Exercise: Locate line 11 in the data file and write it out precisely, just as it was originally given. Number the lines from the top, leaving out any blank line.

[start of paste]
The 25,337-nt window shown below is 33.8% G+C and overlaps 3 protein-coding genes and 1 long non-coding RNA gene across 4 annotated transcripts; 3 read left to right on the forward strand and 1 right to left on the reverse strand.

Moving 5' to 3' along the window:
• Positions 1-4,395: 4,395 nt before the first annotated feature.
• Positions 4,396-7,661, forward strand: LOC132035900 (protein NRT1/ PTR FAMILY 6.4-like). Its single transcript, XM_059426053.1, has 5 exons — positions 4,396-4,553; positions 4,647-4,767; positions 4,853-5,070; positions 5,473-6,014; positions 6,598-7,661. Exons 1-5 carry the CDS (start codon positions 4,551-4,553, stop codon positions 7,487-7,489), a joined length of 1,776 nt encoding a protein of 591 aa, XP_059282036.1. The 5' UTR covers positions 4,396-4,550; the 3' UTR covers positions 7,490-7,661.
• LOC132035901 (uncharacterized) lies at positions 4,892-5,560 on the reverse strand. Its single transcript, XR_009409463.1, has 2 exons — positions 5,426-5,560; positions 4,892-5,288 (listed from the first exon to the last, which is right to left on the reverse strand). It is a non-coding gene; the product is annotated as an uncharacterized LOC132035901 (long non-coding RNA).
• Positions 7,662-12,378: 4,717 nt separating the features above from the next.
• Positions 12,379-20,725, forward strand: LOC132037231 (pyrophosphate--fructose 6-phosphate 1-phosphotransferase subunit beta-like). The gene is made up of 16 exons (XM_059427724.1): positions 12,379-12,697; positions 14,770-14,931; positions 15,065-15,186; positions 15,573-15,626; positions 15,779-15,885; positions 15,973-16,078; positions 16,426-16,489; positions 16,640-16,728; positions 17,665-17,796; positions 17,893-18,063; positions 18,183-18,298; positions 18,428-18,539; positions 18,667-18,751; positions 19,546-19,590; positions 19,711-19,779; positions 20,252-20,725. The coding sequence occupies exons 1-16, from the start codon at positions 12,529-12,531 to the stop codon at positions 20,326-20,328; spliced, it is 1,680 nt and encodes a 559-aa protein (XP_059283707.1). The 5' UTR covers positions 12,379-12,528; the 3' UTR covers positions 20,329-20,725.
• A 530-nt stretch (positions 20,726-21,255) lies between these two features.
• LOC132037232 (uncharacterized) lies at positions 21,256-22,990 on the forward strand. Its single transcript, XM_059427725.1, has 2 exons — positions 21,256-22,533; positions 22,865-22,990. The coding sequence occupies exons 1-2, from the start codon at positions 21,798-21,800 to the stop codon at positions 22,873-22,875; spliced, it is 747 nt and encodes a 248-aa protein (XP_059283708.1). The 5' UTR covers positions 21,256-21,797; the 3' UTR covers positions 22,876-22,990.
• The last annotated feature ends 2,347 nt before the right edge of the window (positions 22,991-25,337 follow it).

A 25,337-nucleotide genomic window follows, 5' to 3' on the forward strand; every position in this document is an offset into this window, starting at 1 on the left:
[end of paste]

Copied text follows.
A 25,337-nucleotide genomic window follows, 5' to 3' on the forward strand; every position in this document is an offset into this window, starting at 1 on the left: